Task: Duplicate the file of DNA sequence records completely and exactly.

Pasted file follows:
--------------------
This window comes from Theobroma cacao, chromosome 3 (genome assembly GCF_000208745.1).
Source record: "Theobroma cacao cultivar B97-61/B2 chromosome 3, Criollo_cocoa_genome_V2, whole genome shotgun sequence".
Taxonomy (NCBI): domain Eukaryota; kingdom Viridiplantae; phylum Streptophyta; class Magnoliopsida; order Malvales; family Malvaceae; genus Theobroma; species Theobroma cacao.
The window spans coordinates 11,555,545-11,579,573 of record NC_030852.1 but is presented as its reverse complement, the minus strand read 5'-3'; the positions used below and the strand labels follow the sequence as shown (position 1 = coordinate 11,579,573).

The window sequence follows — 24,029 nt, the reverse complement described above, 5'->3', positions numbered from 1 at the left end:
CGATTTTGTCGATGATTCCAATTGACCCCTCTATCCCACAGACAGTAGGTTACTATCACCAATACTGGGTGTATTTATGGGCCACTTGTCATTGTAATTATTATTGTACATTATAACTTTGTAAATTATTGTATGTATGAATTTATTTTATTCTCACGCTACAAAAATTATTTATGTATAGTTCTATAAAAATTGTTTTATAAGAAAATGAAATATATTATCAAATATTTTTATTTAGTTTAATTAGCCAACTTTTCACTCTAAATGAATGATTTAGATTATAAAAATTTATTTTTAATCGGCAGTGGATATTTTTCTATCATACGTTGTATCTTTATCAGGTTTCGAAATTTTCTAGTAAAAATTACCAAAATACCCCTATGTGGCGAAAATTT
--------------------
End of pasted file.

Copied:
This window comes from Theobroma cacao, chromosome 3 (genome assembly GCF_000208745.1).
Source record: "Theobroma cacao cultivar B97-61/B2 chromosome 3, Criollo_cocoa_genome_V2, whole genome shotgun sequence".
Taxonomy (NCBI): domain Eukaryota; kingdom Viridiplantae; phylum Streptophyta; class Magnoliopsida; order Malvales; family Malvaceae; genus Theobroma; species Theobroma cacao.
The window spans coordinates 11,555,545-11,579,573 of record NC_030852.1 but is presented as its reverse complement, the minus strand read 5'-3'; the positions used below and the strand labels follow the sequence as shown (position 1 = coordinate 11,579,573).

The window sequence follows — 24,029 nt, the reverse complement described above, 5'->3', positions numbered from 1 at the left end:
CGATTTTGTCGATGATTCCAATTGACCCCTCTATCCCACAGACAGTAGGTTACTATCACCAATACTGGGTGTATTTATGGGCCACTTGTCATTGTAATTATTATTGTACATTATAACTTTGTAAATTATTGTATGTATGAATTTATTTTATTCTCACGCTACAAAAATTATTTATGTATAGTTCTATAAAAATTGTTTTATAAGAAAATGAAATATATTATCAAATATTTTTATTTAGTTTAATTAGCCAACTTTTCACTCTAAATGAATGATTTAGATTATAAAAATTTATTTTTAATCGGCAGTGGATATTTTTCTATCATACGTTGTATCTTTATCAGGTTTCGAAATTTTCTAGTAAAAATTACCAAAATACCCCTATGTGGCGAAAATTT